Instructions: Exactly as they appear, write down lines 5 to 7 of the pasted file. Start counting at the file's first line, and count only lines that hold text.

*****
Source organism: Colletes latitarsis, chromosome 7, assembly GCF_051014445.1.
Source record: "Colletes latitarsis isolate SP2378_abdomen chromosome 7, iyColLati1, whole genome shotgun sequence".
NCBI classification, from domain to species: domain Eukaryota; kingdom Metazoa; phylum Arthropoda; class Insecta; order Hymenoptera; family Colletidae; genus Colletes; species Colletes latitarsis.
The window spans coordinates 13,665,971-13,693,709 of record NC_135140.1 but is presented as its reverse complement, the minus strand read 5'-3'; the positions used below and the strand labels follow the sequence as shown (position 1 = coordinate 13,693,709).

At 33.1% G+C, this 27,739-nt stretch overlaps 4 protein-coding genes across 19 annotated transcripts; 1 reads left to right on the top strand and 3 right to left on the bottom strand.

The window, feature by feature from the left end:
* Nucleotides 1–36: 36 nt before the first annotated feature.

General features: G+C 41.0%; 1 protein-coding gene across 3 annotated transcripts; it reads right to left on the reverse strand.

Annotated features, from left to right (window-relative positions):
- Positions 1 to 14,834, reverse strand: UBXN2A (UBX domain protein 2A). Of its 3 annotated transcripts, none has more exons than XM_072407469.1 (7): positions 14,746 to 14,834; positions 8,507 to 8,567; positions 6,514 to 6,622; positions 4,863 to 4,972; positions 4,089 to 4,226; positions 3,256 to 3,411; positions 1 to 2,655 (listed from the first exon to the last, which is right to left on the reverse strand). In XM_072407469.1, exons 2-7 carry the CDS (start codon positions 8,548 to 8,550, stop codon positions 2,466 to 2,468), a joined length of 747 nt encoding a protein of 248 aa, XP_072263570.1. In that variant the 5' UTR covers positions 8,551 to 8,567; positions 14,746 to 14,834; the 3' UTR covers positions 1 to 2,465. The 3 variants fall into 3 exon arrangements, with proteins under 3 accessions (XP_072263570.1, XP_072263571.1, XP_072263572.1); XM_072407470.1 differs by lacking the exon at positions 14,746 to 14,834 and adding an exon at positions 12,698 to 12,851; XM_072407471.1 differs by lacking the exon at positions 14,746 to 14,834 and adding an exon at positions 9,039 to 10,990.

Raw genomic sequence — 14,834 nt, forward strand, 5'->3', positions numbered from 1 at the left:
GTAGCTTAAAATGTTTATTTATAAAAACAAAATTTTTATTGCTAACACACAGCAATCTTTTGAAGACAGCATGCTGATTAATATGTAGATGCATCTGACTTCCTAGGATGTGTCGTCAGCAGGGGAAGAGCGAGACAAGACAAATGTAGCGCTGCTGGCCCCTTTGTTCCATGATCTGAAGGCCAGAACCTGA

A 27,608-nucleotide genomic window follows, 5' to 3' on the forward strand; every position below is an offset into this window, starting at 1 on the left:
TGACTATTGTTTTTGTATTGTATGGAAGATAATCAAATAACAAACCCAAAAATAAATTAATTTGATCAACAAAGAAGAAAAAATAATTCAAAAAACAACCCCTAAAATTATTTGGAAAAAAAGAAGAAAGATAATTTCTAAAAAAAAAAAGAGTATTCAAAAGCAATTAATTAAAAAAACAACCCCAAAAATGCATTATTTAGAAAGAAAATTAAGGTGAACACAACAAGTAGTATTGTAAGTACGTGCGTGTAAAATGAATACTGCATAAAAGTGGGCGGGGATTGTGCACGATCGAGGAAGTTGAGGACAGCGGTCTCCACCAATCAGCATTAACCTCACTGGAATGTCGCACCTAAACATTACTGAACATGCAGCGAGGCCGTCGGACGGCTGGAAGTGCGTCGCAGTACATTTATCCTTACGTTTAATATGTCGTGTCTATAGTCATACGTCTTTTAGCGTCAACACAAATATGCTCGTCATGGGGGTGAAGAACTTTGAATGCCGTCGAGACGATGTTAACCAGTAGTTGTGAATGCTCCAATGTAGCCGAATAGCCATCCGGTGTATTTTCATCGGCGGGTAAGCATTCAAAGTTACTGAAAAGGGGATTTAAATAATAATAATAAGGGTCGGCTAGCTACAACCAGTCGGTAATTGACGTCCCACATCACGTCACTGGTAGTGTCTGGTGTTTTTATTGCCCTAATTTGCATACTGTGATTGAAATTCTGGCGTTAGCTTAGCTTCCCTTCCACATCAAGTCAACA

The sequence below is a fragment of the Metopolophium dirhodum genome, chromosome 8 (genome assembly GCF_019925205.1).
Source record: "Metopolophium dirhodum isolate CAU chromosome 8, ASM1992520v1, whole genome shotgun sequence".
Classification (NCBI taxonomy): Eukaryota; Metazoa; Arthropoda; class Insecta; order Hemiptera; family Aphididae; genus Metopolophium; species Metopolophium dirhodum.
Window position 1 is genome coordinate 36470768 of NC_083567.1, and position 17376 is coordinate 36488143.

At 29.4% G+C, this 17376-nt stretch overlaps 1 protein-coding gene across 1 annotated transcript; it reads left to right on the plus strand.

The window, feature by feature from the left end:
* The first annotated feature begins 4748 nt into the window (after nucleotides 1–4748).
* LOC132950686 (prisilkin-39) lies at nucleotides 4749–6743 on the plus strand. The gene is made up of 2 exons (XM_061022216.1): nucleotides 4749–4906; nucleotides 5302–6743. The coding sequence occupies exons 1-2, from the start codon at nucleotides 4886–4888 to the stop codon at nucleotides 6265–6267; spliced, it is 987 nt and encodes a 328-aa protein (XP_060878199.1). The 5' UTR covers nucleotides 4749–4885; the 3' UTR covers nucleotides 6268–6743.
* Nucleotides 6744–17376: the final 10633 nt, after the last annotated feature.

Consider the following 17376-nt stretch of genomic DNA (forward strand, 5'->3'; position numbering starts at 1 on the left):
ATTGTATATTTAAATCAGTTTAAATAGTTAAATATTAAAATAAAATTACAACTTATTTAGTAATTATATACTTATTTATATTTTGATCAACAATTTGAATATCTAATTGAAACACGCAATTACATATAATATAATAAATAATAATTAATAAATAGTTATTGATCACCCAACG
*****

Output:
At 33.1% G+C, this 27,739-nt stretch overlaps 4 protein-coding genes across 19 annotated transcripts; 1 reads left to right on the top strand and 3 right to left on the bottom strand.

The window, feature by feature from the left end:
* Nucleotides 1–36: 36 nt before the first annotated feature.